In the 21 various team statistical categories, the Huskies rank either first or second in eight. They are first in scoring defense (65.0), field-goal percentage defense (34.9) and rebounding offense (39.0).

They are second in rebounding margin (+8.5), free-throw percentage (73.9), three-point field-goal percentage defense (21.9), defensive rebounds (27.0) and offensive rebound percentage (36.4).

Seven of those eight categories are either rebounding or defense. And this is a team heralded for its offense.

Since about midway though the pre-conference schedule, Romar has stepped up his emphasis on rebounding, to the point that he changed his lineup and changed his practice drills to demand carom gathering. Then Washington opened conference play with perhaps the two bulkiest front lines in the conference.

They out-rebounded both.

“We’ve always emphasized rebounds. Some days we get the guys’ attention more than others,” Romar said. “But it has a lot of do with (7-foot) Aziz (N’Diaye) in there. Matthews is being more assertive and the guards are rebounding better.

“It can become contagious.”

It caught on in L.A.


The wins — just the third time in UW history the Huskies have swept the schools on the road – also earned UW a return to the top 25. The Huskies are listed at No. 23 in The Associated Press poll.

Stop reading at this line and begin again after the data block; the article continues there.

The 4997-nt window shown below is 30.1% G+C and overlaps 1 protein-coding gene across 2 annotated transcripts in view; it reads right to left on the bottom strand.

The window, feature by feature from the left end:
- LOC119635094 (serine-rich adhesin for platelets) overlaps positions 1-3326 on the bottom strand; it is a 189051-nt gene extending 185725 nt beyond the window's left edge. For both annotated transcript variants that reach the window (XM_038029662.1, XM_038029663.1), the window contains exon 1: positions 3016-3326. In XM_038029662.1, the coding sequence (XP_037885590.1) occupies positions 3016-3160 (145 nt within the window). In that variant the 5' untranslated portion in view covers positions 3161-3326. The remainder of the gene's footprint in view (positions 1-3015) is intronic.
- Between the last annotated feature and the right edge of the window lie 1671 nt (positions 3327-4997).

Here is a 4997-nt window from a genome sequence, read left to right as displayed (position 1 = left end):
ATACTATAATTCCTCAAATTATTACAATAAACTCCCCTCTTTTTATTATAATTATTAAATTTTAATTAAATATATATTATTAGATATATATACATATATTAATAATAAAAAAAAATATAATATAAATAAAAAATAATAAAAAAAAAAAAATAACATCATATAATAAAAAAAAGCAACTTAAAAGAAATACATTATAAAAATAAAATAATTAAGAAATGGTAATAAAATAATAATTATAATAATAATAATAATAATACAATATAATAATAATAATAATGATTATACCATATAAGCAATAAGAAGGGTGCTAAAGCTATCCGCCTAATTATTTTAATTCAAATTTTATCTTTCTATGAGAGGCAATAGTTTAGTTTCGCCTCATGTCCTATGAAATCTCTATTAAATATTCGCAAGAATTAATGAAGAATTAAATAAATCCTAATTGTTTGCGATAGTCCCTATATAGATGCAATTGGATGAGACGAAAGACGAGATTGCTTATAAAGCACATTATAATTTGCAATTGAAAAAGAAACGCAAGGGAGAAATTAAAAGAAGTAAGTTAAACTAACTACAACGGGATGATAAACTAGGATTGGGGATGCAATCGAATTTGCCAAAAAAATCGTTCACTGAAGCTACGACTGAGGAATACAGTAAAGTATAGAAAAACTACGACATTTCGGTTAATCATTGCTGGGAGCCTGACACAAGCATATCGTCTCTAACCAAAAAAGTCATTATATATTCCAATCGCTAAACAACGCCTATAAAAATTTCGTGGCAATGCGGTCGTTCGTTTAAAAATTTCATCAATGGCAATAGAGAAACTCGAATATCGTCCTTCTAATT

UCLA coach Howland, who lost 74-63 to the Huskies, said the media has penalized the Huskies unfairly in the polls.

“I was a strong supporter of them being nationally ranked,” Howland said. “They lost to Michigan State in a game they could have won. Same thing with Kentucky. They lose to Texas A&M on the road by one and the rest they win pretty much going away until the USC (overtime win) game.

“They have everybody back except their best player (Quincy Pondexter) from a team that went to the Sweet 16. When you have that kind of group coming back from a team that went to the Sweet 16 and won the conference tournament, there is no question they should be nationally ranked. I think it’s a little unfair of the national media not to get that. I think Washington can beat anybody in the country on a given day.”

USC, with its formidable 6-foot-10 forwards Nikola Vucevic and Alex Stepheson, still were out-rebounded 44-28 by the Huskies, N’Diaye fouling out after playing just 14 minutes.

The Huskies hung tough with their defense, holding the Trojans to just 34.5 percent from the floor and 23.8 from three-point range.

“We’ve played excellent people in the preseason,” USC coach O’Neill said. “We’ve played at Nebraska, at Kansas, at Tennessee, Texas at home. I thought they (Huskies) were the deepest, more talented team we played. They were hard for us to deal with, their length off the bench. We’re not huge at the guard spots. That gave us problems.”

Can they dominate the league all year?

“As we go forward, you never know if injuries crop up,” he said. “It’s always tough to beat them up there. They’re a team that really feels good about themselves. They play well together. They play hard. They share the ball. For me, they’re doing all the things you need to do to be successful and have a chance to play for a championship by the end of the year.”


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  • Larry Stonebraker

    Question for Art: I was out of the country for the two Pac 10 wins last week. What is your assessment of Aziz?

    • Art Thiel

      First full season in the big time for him. Doesn’t know his body or the game as well as he needs to. But he will. As with nearly all young big men not named Kareem or Wilt, patience is required.